The very next Sunday, I became "Photographer N." I was a silent, stealthy whistleblower exposing those who dare rank themselves among baseball's greatest — the Ruths, the Mayses, the Gehrigs — by displaying their own moniker across their shoulders while bypassing the earned respect and applied diligence. I am a firm believer that anyone over the age of twelve looks silly wearing a baseball jersey to a game — but that's my pet peeve and I know I am in the minority, But, an adult shelling out $200 for an officially-licensed Major League Baseball jersey and ruining it by getting their own name on the back — that's just stupid. Does some out-of-shape accountant sitting in the upper deck with his personalized jersey tucked into his dress pants really think he's gonna get a "call up" if the Phillies' bullpen runs out of relief pitchers? Well, it was my self-proclaimed duty to expose these guys for all the world to see.

With my digital camera battery fully charged, Mrs. Pincus and I arrived at the ballpark early and nonchalantly strolled through the crowds on the main concourse. I kept a keen eye open to my surroundings, hoping to spot someone — anyone — with their own name on a Phillies jersey. I was not disappointed. As a matter of fact, I was pleased — if not a bit disturbed — by just how many people had no problem displaying their innermost baseball fantasies to their fellow Phillies fans. Among the "Utley"s and the "Howard"s and the "Halladay"s, I saw numerous non-Phillie names in big red letters unjustly stitched across those red pinstripes. I got as close to the offenders as I could and snapped a picture, preserving the evidence for later display. On my first day of this project, I got five pictures. After we arrived home from the game, I started a new WordPress blog called "Who Does He Play For?" Every week, I would add to the collection of "jersey offenders." I posted the photos I gathered that day and captioned them with words of good-natured ribbing (well, "good-natured" unless you were the subject). Some days, I came home with a collection of pictures that numbered in the high twenties. As the weeks passed, I started receiving pictures from other Phillies fans, thanks to an anonymous email address posted on the blog's masthead. My blog was even acknowledged by a sportswriter from the Philadelphia Daily News and was mentioned in an online publication devoted to sports uniforms.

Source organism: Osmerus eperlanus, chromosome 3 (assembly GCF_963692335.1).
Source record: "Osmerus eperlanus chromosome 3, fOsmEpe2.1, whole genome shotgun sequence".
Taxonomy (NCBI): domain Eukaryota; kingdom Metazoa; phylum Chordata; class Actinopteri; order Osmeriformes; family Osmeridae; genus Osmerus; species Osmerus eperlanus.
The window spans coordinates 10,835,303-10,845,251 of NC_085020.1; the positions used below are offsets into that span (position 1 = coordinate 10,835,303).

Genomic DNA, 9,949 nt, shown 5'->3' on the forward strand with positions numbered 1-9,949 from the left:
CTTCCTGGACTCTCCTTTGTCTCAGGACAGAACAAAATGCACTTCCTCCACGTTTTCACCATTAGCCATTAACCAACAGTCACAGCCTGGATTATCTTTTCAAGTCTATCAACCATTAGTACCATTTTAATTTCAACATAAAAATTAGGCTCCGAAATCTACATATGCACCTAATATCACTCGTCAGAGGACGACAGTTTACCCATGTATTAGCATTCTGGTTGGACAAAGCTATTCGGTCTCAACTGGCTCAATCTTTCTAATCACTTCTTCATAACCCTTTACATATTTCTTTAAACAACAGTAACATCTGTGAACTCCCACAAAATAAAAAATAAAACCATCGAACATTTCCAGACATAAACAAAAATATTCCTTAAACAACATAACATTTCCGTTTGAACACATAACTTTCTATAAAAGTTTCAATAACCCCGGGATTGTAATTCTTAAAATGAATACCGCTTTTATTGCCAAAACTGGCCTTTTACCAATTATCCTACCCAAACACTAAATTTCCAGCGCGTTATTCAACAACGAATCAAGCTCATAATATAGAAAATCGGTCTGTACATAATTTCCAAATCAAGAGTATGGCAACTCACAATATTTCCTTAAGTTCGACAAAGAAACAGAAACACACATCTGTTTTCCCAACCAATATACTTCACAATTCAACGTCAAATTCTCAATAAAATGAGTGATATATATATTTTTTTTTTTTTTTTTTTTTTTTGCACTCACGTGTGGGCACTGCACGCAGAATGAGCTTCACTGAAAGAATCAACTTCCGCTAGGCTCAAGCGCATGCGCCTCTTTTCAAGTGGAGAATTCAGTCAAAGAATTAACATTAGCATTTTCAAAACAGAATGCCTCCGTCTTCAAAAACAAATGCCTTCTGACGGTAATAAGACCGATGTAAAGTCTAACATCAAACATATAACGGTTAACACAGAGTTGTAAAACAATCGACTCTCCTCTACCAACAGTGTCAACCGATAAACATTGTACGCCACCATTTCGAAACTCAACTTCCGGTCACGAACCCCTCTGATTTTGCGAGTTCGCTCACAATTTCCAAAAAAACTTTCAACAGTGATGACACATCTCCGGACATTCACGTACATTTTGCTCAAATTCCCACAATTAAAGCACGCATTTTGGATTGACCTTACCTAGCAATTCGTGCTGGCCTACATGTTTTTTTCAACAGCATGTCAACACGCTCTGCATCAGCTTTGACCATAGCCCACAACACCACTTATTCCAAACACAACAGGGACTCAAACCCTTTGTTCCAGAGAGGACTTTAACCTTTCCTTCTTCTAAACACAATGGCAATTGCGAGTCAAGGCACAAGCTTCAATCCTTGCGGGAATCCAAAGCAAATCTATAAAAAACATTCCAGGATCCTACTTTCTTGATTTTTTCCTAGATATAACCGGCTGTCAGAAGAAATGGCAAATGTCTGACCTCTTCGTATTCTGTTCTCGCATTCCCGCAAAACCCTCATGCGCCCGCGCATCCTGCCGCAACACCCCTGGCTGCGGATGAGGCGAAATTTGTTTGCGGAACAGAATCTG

This blog had taken on a life of its own, as well as injecting new excitement into the boring routine of going to a Phillies game. Don't get me wrong. We enjoyed our Sunday outings, but, as I mentioned, baseball is not a particularly exciting sport. However, we were making our own excitement. But it didn't come without risk. When I spotted an "offending jersey," I would take off into the crowd, leaving poor Mrs. Pincus (now using the counterpart alias "Mrs. Photographer N") in the dust, worrying if some drunk guy with his own name on his jersey would catch me taking his picture and beat the crap out of me. Would she stumble across my bloodied and battered body a few hundred feet up the concourse with my camera stuffed in my mouth, mob hit-style? Nope. She never did. I was careful. Plus, I came to see that most people are oblivious to their surroundings. With the flash on my camera turned off, I have gotten within inches of a subject and remained undetected. As a courtesy to the folks who deserved no courtesy, I blurred any visible faces in every photograph, including innocent bystanders.

My "Who Does He Play For?" blog kept me busy with nearly 1500 posts over five years, including posts during the off-season (because there is no rest for the weary). But, at the end of the 2013, after 18 seasons spanning two ballparks, Mrs. P and I decided not to renew our ticket plan. I hung up my camera and "Photographer N." faded into the crowd, remaining unidentified until the confession you are now reading.

Mrs. P (or should I say "Mrs. Photographer N") and I went to a Phillies game just last week. I am saddened to say that the tradition continues among the fans. Luckily, I brought my camera and I snapped one for old times' sake.

Although the blog is no longer active, it is still available to peruse (HERE) as an archive until the internet takes it down. Enjoy. I know I did.

* saw one
** saw one